* City Poems. By Alexander Smith. Cambridge: Macmilan

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he has done. Mr Smith's second venture was espe- belong to those poets, having been used by others cially perilous, he had so large an amount of success before them, and become a sort of common property of to answer for. A poet whose first volume sold 10,000 thought, a portion of that stock which, when we meet copies at home, and 30,000 abroad, is not likely to with it, we recognise it as being somewhat the worse come off scot-free a second time. Nevertheless, we for wear; but we do not call in a detective, or start on believe that in the minds of all calm judges and fair any Quixotic crusade in search of the original possessor. dealers, these City Poems will be considered far supe- Of course, we are now speaking only of that which has rior to the Life Drama, and will win for their author been ground down into the undistinguishable diamondmore real honour. The detraction they have drawn dust of thought, and not of those gems which every down upon him will work less harm than did the poet perfects as his own, and which will be identified loud folly of the injudicious and unskilled critics of as his wherever they are found. If a writer reprohis earlier effort.

duce these, so much the worse for him, for they will The vagueness of the Life Drama became in the tend to throw suspicion on whatsoever is really his minds of many synonymous with vastness, and with own. Young authors whose memory is apt to play such the present poems will appear poor in comparison, false, cannot be too jealously watchful in scrutinising precisely because they are more within bounds. Those whatever arises in their mind, and canvassing its claims who overrated the one, will underrate the other. to originality. Mr Smith's second book is far more

But vagueness is not necessarily vastness, and law original than was the first; and it would be a cruel is a far higher thing than lawlessness. Similes, images, discouragement if full credit were not given to him for and jewels might have been gathered from the Life an effort so entirely right. There are fewer startlingly Drama as the Carthaginians gathered rings from the fine things, but this we do not regret, the finest battle-field of Cannæ, by the bushelful, so great was things are so apt not to be original. Generally, fine their profusion. These are used more sparingly in the things only arrive at their perfection by passing City Poems, but with a far truer effect. The manner through many minds, being touched by each; and of the writer is much less spasmodic, by which we when these come very thickly, they have more the mean less sudden in transition from thouglit to look of being gathered than of being grown. Instead thought, and from thing to thing. There is more of these, there is more maturity, and often a quiet homogeneity of style; greater mastery has rendered it continuity of thought, and one or two touches of malleable. And instead of our being so often blinded pathos, which give more certain sign of power than with a whirlwind of gold-dust, we see the gold flowing anything in the previous work. For example: into form, calm, and sometimes strong, and often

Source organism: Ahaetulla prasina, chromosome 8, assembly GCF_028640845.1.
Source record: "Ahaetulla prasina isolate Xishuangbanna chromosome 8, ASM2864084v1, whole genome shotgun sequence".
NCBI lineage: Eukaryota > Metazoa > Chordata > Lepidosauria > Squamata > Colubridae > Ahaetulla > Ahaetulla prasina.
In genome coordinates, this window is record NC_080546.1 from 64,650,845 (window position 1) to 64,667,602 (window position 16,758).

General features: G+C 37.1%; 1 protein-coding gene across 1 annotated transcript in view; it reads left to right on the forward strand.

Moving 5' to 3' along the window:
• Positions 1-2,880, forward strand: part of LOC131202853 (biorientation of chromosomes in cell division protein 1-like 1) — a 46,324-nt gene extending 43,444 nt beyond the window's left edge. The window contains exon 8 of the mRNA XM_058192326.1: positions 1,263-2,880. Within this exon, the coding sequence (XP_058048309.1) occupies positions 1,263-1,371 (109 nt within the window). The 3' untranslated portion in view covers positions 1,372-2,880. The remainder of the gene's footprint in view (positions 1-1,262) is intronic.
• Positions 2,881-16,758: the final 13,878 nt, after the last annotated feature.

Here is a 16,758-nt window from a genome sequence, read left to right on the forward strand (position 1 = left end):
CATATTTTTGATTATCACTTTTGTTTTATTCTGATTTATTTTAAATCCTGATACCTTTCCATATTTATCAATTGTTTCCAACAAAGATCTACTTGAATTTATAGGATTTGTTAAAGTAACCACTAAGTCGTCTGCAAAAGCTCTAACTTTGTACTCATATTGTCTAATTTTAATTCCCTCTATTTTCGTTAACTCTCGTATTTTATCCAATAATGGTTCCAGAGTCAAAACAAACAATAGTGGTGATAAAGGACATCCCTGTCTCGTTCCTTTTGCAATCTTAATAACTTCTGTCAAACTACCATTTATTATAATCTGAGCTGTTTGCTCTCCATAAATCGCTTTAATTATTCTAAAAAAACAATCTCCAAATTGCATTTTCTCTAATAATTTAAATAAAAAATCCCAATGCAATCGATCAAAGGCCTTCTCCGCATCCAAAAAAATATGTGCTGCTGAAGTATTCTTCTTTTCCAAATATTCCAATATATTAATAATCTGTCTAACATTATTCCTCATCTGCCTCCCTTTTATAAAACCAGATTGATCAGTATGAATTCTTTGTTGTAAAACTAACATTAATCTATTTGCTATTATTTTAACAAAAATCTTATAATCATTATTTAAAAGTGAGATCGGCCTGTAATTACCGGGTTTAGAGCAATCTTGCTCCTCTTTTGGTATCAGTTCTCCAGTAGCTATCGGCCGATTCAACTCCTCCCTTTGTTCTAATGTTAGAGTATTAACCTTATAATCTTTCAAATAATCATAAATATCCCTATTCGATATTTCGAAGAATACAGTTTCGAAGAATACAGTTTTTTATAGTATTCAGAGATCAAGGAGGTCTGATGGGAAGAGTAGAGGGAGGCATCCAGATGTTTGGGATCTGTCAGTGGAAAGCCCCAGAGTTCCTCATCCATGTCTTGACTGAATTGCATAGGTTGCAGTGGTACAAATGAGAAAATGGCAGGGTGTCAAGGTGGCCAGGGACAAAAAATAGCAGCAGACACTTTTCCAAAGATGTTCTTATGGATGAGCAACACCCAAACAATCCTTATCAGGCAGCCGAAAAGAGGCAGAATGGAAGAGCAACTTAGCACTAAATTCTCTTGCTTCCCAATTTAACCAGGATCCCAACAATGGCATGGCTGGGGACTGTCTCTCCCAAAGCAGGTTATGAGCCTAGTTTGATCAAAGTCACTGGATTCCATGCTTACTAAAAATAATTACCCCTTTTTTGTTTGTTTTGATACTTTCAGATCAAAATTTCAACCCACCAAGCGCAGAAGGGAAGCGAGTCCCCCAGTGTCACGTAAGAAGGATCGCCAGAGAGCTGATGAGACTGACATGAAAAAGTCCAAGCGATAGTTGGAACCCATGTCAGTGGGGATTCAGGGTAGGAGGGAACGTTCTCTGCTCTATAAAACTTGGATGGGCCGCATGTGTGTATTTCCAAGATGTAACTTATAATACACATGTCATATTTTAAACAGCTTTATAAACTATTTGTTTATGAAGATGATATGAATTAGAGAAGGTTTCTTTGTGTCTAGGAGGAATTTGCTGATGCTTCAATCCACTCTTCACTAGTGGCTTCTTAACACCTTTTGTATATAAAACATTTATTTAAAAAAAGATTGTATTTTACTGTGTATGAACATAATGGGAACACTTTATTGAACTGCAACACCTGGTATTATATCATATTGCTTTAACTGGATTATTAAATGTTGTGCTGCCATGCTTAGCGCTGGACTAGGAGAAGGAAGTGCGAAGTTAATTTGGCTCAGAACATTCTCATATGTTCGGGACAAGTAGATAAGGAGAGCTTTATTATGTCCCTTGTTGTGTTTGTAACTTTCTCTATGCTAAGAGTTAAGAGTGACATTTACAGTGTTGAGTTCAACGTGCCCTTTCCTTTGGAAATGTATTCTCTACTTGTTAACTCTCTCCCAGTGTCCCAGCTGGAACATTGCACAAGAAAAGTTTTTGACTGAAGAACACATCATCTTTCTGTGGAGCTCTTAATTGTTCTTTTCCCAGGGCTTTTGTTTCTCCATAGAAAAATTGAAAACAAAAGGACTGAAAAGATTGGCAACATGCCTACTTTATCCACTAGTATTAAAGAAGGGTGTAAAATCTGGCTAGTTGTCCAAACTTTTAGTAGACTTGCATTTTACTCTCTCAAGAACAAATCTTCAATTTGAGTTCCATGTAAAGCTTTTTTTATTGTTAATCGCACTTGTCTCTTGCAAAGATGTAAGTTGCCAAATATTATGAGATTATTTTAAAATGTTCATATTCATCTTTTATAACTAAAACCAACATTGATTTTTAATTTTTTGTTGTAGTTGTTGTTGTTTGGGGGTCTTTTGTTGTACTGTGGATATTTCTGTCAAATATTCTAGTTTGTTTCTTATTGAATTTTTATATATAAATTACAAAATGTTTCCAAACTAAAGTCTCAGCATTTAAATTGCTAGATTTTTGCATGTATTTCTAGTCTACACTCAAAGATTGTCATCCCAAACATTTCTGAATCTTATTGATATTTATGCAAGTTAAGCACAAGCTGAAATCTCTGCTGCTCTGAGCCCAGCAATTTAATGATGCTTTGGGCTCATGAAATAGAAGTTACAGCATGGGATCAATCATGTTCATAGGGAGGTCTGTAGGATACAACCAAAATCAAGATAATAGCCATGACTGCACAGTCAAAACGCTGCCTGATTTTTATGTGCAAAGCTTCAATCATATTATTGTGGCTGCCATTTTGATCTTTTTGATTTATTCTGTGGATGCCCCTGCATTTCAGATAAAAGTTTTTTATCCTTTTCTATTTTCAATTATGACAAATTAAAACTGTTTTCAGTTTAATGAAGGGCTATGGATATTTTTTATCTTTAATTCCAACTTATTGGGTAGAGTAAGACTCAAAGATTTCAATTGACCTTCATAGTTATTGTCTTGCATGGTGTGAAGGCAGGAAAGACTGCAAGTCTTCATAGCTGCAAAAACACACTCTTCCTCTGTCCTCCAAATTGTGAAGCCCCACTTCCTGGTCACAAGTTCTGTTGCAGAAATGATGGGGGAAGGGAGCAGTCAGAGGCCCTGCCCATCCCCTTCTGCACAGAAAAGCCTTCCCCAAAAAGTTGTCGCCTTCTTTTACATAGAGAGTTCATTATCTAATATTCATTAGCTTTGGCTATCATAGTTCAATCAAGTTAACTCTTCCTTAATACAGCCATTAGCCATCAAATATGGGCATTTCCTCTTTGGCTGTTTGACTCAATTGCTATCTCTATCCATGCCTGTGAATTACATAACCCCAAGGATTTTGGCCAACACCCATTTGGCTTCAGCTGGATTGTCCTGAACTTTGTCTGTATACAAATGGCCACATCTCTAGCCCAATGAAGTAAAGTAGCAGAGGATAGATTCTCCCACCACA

The past is very tender at my heart ; splendid. The author comes nigher to the business

Full, as the memory of an ancient friend and the bosoms of men who think and suffer. The

When once again we stand beside his grave. heat of passion is more covered in, and breaks out less

Raking amongst old papers thrown in haste in fancies of fire. Throughout, the poems impress us as 'Mid useless lumber, unawares I came being the work of a man who is honestly trying to do On a forgotten poem of my youth. his best in all matters wherein he has any choice. He I went aside and read each faded page las pruned his lavish leafage and rank overgrowth, Warm with dead passion, sweet with buried Junes, checked many extravagant tendencies, curbed his Filled with the light of suns that are no more, Pegasus when wantonly wayward or in a voluptuous I stood like one who finds a golden tress vein; and for these things he is to be commended and Given by loving hands no more on earth, encouraged. Many of his earlier admirers will desert And starts, beholding how the dust of years, him because he has not out-lieroded Herod in the Which dims all else, has never touched its light. spasmodic sublime. They have yet to learn what Mr Then, again, we are reminded that few things can Smith appears to have learned, that the subtlest and be finer than the conclusion of the following lines, deepest things in poetry do not leave us blinded, but although it does not startle us with surprise, but illumined—not breathlessly startled so much as quietly satisfies us with its sweetness : content. He can afford to forego their cheers, having